Thursday, September 20, 2007

Our Ireland trip from A to C

ABC: What our bus driver called many of the ruins--"another bloody castle." They really are everywhere, some accessible for tours, other in farm yards with the animals, some just a pile of rocks.

Here we see a 4th century fortress attached to a 17th century house and there is a cow and bull in the yard.

Alumni tour: Our AHI tour group was primarily from the University of Georgia and the University of Illinois, with one couple from Indiana University. By the final week, we were almost interchangeable, and had become good friends, sharing stories, travel tips and health tips (Irish coffee for our shared colds).

This is the Illinois group on one of our final excursions, at Woodstock House and Gardens, a national park near Inistioge being restored to its mid-19th century look. Lots of unusual plants and flowers--including a large redwood--and thick limbed bushes that looked like what we see in Florida. Four miles of foot paths.

Anniversaries: The U of I Alumni Association sent a bottle of wine to our room for our 47th anniversary. We also celebrated the anniversary of my birth--so there was a candle in my dessert the night of our "graduation" party.

Billboards: The Irish countryside is beautiful--just as green as you could imagine, fields outlined with rock fences around pastures filled with beautiful cows, black faced sheep and muscled horses. One thing contributing to the beauty is the lack of billboards. Nothing to block your view. We didn't see any until getting close to Dublin. According to the stats, Irish agriculture is about 9% of the economic output, but I think they should throw in a little tourism into that figure--truly the most beautiful rural scenes I've ever seen.

Cill, Church: Cill in Irish (Gaelic) means church, and we saw a lot of them. If you see Kil- in front of a place name, there’s probably a church in its history, like Kilkenny where we spent 5 days. Ireland was Christian before it was Roman Catholic. Many churches and monasteries were partially demolished by the various invaders--the Vikings, the Normans or the English--and there's been so much divisiveness and wars in Ireland between the Catholics, Church of Ireland, and Protestants, I couldn't begin to keep score. But from what I learned in the lectures, and overheard from the people and guides, the Irish are a bit schizophrenic when it comes to the Catholic church. Although they would not think of converting to something else, they also don’t want the church to control their lives as it did in the past. Few young people go to seminaries now, depleting the priesthood and religious orders. Maybe the scandals started it, but the booming economy, called the "Celtic Tiger" is the death blow--perhaps their most serious invader to date. I hope it doesn't become just a part of the history lectures and tours.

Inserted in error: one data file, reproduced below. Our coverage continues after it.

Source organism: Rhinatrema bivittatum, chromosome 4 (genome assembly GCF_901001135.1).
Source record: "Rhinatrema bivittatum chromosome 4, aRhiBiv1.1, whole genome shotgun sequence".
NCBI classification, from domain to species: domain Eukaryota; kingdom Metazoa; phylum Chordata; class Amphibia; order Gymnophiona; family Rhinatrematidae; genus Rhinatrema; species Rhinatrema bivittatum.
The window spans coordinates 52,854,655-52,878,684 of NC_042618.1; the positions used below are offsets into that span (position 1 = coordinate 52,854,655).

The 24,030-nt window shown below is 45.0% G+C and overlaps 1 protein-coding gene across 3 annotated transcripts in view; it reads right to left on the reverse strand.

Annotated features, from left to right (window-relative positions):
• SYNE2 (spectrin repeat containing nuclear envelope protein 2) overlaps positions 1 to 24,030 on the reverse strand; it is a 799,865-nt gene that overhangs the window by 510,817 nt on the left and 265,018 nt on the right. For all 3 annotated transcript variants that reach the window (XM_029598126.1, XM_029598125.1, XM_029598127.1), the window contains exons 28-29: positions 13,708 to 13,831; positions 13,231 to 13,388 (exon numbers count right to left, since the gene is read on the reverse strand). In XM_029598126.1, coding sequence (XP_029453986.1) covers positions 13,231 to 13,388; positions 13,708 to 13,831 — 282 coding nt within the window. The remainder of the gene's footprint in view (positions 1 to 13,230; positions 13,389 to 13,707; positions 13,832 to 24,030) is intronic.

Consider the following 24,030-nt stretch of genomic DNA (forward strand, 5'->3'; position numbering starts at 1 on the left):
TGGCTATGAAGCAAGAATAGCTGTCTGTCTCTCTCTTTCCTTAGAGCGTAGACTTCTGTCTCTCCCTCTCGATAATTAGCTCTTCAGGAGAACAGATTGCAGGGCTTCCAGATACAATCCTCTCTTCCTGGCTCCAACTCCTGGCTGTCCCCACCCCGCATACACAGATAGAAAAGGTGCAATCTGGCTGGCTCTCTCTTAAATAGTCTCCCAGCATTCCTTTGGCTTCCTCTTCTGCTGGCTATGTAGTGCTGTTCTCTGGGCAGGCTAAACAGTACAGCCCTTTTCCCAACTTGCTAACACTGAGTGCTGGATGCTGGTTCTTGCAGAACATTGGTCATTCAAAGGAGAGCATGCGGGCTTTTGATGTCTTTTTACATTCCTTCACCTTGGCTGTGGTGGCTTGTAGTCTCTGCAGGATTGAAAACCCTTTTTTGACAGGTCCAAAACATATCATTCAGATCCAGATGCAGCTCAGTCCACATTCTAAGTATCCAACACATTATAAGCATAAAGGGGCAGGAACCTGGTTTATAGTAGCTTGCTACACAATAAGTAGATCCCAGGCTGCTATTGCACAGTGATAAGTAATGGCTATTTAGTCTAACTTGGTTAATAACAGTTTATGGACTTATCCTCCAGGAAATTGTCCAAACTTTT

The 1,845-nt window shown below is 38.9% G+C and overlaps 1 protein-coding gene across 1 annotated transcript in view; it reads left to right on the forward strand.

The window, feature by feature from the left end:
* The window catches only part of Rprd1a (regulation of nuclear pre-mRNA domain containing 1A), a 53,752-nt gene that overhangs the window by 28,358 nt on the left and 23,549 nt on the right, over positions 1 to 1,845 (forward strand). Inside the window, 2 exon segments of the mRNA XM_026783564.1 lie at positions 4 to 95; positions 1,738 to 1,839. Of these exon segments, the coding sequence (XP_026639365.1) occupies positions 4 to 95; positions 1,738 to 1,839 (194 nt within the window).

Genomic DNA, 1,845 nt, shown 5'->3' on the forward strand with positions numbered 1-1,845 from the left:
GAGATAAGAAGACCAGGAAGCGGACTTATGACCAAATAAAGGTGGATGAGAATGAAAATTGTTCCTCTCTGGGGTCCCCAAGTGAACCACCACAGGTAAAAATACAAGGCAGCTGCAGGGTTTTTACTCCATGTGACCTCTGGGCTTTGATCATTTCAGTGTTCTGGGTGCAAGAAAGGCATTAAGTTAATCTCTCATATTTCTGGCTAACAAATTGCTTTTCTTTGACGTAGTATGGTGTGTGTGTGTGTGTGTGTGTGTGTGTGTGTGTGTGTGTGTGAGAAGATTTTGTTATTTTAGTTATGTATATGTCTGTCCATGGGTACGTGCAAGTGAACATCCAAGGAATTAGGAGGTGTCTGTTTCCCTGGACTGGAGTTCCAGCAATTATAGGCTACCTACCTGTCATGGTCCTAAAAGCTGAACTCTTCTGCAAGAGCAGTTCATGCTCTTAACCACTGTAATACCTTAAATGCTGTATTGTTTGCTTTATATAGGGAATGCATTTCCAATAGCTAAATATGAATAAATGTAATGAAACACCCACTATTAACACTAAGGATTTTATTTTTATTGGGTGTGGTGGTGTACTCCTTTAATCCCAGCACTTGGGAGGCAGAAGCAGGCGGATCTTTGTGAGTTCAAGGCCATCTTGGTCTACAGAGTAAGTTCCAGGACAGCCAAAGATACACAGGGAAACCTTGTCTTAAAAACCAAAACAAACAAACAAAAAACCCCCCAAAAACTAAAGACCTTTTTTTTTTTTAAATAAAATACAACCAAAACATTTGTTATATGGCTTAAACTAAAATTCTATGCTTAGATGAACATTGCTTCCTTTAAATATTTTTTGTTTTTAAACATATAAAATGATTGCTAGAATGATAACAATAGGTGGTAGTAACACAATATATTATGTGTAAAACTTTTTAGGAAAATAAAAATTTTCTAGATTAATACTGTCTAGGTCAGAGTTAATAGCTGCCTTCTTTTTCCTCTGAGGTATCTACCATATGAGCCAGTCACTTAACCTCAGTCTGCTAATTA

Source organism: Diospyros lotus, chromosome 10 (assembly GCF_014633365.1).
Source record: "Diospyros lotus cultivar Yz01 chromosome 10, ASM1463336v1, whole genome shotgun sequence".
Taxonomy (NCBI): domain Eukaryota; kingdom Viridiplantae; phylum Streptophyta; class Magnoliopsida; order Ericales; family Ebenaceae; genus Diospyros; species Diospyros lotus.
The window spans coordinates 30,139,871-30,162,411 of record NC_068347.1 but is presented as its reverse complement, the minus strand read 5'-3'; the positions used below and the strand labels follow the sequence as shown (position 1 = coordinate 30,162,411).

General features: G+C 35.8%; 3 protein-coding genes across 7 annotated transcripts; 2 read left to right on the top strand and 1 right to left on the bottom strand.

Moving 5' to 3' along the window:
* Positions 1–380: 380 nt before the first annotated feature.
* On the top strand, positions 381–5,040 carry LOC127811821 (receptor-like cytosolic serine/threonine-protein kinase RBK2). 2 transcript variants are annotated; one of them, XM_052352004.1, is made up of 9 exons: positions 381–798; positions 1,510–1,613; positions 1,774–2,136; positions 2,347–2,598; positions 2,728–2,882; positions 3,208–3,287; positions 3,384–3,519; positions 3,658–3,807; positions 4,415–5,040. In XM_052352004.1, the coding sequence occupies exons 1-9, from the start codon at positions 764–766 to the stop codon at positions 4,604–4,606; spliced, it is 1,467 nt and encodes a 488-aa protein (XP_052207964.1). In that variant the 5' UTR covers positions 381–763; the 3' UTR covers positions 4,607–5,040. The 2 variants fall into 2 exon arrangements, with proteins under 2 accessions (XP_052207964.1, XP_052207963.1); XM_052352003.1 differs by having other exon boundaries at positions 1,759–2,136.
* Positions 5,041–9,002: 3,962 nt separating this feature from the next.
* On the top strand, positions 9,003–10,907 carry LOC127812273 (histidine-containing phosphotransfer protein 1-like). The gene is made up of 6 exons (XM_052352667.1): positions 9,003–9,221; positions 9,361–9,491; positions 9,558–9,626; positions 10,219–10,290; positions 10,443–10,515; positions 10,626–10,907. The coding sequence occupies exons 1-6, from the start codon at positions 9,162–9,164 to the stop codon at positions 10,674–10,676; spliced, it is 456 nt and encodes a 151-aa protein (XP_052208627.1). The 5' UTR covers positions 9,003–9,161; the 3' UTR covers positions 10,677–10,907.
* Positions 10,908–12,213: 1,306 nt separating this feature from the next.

This is Ennis Abbey, originally scheduled for our first day, but we were delayed getting in due to fog in Shannon.

Replicated windows in the Black Abbey in Kilkenny.

Coole Park and Thoor Ballylee: Coole Park was the estate and home of Lady Gregory, a playwright and friend of W. B. Yeats, which we toured on September 11. Then it was down the road to Yeat's summer home, Thoor Ballylee, a 16th century castle. We saw a film at both places for additional information. The morning segment before the excursion was a literature lecture that I had a little trouble following--too many parenthetical phrases and too many beliefs in mysteries and fairies.

1 comment:

JAM said...

Wow, it's just so much. Those windows are amazing.

And I thought housing here was expensive.